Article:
Chicken farmers demand more scratch in class-action lawsuit
A class action lawsuit from former chicken farmers alleges that a chicken farm magnate colluded to fix prices, effectively trapping farmers in a cycle of debt. The five farmers are each from different states, but experienced the same treatment.
Five different chicken companies face a class action suit from five farmers in as many states claiming that the companies’ systems treated them like indentured servants. Tyson Foods, Pilgrim's Pride, Perdue Farms, Koch Foods and Sanderson Farms are all accused of fixing compensation for farmers, some of whom are tens of thousands of dollars in debt, according to the Associated Press.
While the five farmers directly involved in the lawsuit have not been forthcoming with the details of their case, other farmers have spoken out against treatment by these large companies.
The companies provide the chickens, feed and training to make the birds gain weight, while the farmers are responsible for providing the barns and labor. This is where the problem starts.
Some farmers take on additional debt to build their barns and pay for the labor. Mike Weaver, a 16-year veteran of the chicken farming industry, told the AP: "The farmers put their homes and their farms in hock to borrow the money to build these things. Once they do, the companies have control over them, period.”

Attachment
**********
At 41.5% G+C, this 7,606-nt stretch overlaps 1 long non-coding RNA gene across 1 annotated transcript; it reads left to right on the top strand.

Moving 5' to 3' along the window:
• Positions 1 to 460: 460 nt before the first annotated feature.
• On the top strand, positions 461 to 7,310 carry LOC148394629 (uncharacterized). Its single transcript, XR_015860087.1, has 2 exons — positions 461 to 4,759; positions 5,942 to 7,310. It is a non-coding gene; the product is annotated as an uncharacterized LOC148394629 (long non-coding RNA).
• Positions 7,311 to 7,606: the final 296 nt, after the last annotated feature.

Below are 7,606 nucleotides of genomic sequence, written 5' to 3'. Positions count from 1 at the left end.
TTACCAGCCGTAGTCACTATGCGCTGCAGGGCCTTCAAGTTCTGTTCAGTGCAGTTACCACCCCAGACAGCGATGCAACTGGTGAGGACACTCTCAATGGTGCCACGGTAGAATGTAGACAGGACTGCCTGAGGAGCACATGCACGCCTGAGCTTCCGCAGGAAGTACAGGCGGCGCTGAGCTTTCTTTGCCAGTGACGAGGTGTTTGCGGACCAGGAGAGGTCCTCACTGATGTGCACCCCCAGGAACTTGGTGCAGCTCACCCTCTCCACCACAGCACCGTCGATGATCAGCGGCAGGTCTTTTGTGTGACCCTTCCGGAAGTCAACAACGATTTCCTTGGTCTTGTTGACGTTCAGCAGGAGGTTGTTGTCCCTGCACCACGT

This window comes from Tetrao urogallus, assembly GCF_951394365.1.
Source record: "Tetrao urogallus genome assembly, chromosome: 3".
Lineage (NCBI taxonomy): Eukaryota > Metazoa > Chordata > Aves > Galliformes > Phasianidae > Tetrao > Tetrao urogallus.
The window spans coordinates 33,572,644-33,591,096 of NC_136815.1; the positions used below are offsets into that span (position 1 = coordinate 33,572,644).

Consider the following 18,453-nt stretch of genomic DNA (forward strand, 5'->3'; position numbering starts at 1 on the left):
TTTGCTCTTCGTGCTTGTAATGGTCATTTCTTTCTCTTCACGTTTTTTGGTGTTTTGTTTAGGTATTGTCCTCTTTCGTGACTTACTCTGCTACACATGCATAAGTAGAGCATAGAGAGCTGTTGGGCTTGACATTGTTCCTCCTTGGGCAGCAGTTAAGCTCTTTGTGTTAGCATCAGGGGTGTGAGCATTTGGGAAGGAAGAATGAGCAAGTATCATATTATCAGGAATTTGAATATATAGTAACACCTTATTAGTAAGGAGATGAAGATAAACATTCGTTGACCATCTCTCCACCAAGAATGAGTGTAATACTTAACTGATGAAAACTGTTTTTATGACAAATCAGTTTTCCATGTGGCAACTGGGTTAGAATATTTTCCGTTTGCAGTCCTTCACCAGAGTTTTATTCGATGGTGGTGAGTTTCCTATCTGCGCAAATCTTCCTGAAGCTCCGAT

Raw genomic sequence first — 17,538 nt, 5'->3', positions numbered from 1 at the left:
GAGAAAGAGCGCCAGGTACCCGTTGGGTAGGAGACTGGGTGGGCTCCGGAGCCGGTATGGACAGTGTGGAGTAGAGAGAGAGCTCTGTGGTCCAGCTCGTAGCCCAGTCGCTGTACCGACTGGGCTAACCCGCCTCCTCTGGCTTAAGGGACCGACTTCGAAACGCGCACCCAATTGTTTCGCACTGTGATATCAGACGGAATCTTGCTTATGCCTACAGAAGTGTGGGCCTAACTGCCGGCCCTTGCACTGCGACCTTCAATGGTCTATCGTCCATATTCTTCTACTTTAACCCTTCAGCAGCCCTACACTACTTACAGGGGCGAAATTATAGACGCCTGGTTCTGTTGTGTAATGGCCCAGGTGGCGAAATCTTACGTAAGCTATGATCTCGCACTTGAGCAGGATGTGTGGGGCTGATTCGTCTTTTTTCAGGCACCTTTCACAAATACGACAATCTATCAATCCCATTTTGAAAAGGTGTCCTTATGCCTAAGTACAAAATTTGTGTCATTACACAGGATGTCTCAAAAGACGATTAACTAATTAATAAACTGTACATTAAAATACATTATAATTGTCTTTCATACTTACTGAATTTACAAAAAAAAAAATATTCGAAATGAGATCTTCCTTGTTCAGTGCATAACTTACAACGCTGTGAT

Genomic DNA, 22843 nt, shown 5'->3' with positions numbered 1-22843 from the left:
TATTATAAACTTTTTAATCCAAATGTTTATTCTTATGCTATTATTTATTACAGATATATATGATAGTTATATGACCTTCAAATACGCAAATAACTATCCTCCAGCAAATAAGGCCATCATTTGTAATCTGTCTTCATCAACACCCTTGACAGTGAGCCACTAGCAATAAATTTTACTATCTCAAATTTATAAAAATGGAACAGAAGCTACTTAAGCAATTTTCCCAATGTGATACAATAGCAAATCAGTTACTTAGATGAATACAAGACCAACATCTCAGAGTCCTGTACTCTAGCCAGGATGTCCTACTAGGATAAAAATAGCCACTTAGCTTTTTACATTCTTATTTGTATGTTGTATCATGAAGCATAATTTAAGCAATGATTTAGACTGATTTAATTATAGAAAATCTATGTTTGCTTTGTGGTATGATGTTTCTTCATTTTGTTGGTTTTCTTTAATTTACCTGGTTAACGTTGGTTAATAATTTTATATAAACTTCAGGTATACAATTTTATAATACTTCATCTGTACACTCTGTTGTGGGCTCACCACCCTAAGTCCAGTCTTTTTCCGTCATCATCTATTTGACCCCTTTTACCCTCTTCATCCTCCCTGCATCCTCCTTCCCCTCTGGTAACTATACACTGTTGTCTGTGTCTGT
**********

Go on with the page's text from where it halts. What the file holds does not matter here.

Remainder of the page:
In addition, chicken farming can be extremely strenuous work, sometimes requiring as much as 16-hour days, yet the five farmers in the lawsuit only reported annual incomes ranging from $12,000 to $40,000.
"Meanwhile, integrators like Pilgrim's Pride and Tyson rake in more than $1 billion and $3.9 billion a year, respectively, in profits," the lawsuit claims.
The lawsuit also claims that the chicken processing companies worked together to suppress prices for chicken to prevent farmers from switching companies. Tyson Foods denied these allegations, saying that they are “false claims,” and they “don’t consult competitors about how our farmers are paid.”
The National Chicken Council stood behind Tyson and the other companies. Group spokesman Tom Super told the AP: "The way that the system is set up, it's a performance-based and incentive system that rewards those farmers who invest who put in the most work and raise the healthiest birds," and wrote the class action case off as a group of disgruntled individuals who represented the minority of chicken farmers.
However, this lawsuit isn’t the only thing on Tyson’s plate. The chicken processor was slapped with a subpoena from the Securities and Exchange Commission on January 20. Tyson confirmed that the subpoena was related to accusations of price fixing.